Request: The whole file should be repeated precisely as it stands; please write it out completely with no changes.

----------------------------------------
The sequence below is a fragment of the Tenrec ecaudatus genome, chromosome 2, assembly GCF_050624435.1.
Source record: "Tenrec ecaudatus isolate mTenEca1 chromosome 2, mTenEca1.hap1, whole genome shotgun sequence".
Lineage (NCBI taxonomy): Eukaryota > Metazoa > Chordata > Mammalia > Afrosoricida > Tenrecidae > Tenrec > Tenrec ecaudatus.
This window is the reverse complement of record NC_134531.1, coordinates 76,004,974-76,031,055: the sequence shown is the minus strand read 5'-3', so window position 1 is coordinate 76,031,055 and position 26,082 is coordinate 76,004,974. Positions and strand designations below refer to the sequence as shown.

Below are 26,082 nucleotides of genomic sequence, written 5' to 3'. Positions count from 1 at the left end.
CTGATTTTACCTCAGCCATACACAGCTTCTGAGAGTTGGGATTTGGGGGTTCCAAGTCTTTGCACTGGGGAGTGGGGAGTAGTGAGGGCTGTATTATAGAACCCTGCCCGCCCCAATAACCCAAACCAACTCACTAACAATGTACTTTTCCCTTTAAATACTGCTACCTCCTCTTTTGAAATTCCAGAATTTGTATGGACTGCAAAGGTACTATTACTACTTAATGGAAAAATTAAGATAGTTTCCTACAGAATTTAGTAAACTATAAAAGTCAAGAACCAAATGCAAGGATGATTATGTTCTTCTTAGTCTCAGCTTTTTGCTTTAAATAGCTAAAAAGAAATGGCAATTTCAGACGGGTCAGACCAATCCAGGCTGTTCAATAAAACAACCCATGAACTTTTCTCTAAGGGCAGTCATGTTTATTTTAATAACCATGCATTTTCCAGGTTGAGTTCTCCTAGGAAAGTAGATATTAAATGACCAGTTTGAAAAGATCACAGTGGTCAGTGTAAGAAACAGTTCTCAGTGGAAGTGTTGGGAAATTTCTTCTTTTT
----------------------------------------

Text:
The sequence below is a fragment of the Tenrec ecaudatus genome, chromosome 2, assembly GCF_050624435.1.
Source record: "Tenrec ecaudatus isolate mTenEca1 chromosome 2, mTenEca1.hap1, whole genome shotgun sequence".
Lineage (NCBI taxonomy): Eukaryota > Metazoa > Chordata > Mammalia > Afrosoricida > Tenrecidae > Tenrec > Tenrec ecaudatus.
This window is the reverse complement of record NC_134531.1, coordinates 76,004,974-76,031,055: the sequence shown is the minus strand read 5'-3', so window position 1 is coordinate 76,031,055 and position 26,082 is coordinate 76,004,974. Positions and strand designations below refer to the sequence as shown.

Below are 26,082 nucleotides of genomic sequence, written 5' to 3'. Positions count from 1 at the left end.
CTGATTTTACCTCAGCCATACACAGCTTCTGAGAGTTGGGATTTGGGGGTTCCAAGTCTTTGCACTGGGGAGTGGGGAGTAGTGAGGGCTGTATTATAGAACCCTGCCCGCCCCAATAACCCAAACCAACTCACTAACAATGTACTTTTCCCTTTAAATACTGCTACCTCCTCTTTTGAAATTCCAGAATTTGTATGGACTGCAAAGGTACTATTACTACTTAATGGAAAAATTAAGATAGTTTCCTACAGAATTTAGTAAACTATAAAAGTCAAGAACCAAATGCAAGGATGATTATGTTCTTCTTAGTCTCAGCTTTTTGCTTTAAATAGCTAAAAAGAAATGGCAATTTCAGACGGGTCAGACCAATCCAGGCTGTTCAATAAAACAACCCATGAACTTTTCTCTAAGGGCAGTCATGTTTATTTTAATAACCATGCATTTTCCAGGTTGAGTTCTCCTAGGAAAGTAGATATTAAATGACCAGTTTGAAAAGATCACAGTGGTCAGTGTAAGAAACAGTTCTCAGTGGAAGTGTTGGGAAATTTCTTCTTTTT